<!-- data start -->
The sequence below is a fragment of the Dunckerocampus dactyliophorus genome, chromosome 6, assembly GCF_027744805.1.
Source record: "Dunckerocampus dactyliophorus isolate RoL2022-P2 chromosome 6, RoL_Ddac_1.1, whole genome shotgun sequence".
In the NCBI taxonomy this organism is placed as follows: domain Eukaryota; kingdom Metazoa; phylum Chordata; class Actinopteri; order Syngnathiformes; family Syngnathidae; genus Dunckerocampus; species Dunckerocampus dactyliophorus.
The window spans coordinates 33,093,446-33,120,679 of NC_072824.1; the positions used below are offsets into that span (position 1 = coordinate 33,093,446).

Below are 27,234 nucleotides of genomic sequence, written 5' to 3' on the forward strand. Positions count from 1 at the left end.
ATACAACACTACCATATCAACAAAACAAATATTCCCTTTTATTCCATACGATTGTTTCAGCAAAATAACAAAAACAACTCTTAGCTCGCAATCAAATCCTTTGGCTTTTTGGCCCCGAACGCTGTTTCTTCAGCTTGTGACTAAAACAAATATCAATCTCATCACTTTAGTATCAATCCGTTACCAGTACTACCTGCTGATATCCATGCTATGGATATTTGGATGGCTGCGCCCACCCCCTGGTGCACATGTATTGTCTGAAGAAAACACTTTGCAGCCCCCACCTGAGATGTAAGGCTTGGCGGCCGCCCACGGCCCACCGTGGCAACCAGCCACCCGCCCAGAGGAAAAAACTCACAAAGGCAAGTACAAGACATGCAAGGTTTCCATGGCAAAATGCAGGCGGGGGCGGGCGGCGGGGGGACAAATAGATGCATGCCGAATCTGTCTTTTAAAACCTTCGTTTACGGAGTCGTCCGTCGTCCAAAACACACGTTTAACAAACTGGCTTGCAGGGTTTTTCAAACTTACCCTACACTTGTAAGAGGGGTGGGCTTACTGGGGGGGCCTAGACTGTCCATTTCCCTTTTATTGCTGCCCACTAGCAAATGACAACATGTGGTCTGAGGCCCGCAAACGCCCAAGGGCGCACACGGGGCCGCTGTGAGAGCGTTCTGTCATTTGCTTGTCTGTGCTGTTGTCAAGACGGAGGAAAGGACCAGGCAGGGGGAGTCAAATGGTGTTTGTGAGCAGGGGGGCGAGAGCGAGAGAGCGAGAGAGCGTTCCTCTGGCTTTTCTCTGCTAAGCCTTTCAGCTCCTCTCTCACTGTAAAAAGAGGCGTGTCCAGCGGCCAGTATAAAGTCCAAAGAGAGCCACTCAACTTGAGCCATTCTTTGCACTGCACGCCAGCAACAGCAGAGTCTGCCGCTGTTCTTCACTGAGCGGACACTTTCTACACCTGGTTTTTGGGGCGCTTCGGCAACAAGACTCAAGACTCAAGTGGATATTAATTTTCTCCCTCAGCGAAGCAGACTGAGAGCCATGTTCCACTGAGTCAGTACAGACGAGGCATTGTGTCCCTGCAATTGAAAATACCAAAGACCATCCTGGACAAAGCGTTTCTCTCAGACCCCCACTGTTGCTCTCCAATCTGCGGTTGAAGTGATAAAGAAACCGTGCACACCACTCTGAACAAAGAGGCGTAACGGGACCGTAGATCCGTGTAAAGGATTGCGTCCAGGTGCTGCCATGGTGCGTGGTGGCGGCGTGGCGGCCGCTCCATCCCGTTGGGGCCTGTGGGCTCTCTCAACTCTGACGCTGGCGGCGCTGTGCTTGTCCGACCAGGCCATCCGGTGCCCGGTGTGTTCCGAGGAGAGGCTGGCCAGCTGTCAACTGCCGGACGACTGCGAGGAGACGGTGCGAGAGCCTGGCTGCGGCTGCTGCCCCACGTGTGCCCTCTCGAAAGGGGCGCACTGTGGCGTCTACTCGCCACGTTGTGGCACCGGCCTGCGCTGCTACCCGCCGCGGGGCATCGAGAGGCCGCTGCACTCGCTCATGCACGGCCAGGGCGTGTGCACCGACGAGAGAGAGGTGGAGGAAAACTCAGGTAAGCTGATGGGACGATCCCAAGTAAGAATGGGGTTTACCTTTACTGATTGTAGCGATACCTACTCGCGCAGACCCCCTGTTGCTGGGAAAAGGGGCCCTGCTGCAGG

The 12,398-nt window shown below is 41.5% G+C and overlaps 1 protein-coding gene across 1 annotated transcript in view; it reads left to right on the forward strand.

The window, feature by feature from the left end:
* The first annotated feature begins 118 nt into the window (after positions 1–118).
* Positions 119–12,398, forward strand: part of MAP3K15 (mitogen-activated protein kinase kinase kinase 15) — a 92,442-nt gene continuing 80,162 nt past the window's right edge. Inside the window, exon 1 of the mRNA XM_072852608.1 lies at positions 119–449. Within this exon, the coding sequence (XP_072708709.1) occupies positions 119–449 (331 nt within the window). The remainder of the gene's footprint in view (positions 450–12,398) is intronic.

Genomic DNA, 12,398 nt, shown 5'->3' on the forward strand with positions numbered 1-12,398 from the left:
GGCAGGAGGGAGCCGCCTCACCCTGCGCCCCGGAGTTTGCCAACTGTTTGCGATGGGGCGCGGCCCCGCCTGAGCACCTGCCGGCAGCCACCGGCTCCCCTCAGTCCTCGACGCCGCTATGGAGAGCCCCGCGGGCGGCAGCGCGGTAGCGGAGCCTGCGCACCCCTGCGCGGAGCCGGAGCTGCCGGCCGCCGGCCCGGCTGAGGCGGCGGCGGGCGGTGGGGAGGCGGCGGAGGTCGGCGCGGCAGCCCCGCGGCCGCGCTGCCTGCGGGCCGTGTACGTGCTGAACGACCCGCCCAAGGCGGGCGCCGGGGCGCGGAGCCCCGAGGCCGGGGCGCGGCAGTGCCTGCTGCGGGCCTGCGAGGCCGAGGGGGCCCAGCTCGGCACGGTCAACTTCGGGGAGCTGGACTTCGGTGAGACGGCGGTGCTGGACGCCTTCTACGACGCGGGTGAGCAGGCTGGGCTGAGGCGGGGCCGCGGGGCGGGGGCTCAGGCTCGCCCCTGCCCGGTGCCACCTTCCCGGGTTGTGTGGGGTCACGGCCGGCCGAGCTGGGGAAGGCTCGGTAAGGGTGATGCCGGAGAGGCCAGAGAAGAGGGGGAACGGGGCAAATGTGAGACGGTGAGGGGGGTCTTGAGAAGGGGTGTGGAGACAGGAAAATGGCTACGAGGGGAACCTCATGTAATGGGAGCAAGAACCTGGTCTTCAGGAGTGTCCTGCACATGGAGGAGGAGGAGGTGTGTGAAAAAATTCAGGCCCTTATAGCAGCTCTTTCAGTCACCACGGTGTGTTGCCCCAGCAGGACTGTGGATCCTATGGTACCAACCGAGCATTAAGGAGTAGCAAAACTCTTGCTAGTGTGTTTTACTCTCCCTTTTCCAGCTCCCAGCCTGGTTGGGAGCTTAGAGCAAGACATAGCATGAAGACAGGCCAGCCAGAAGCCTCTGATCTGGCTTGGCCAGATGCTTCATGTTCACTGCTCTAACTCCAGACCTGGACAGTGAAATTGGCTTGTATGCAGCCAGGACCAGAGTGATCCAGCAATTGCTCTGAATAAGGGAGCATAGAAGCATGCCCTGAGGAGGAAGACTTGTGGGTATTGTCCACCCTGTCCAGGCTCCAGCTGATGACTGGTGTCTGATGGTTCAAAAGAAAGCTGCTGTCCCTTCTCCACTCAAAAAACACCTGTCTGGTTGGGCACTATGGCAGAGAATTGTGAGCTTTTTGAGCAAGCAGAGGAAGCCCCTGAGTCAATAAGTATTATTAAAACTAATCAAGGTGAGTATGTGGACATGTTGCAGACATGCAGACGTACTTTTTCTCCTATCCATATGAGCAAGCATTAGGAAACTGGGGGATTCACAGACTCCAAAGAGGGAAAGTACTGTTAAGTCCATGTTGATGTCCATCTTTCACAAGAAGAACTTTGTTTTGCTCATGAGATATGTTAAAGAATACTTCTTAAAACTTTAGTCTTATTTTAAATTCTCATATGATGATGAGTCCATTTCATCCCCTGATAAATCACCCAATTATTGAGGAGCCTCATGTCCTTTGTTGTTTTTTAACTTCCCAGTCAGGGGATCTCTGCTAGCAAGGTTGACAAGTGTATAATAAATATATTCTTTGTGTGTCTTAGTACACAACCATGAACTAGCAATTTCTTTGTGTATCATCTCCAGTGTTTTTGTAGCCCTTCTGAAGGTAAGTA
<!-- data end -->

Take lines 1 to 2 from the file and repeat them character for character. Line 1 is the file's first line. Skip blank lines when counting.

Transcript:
The sequence below is a fragment of the Dunckerocampus dactyliophorus genome, chromosome 6, assembly GCF_027744805.1.
Source record: "Dunckerocampus dactyliophorus isolate RoL2022-P2 chromosome 6, RoL_Ddac_1.1, whole genome shotgun sequence".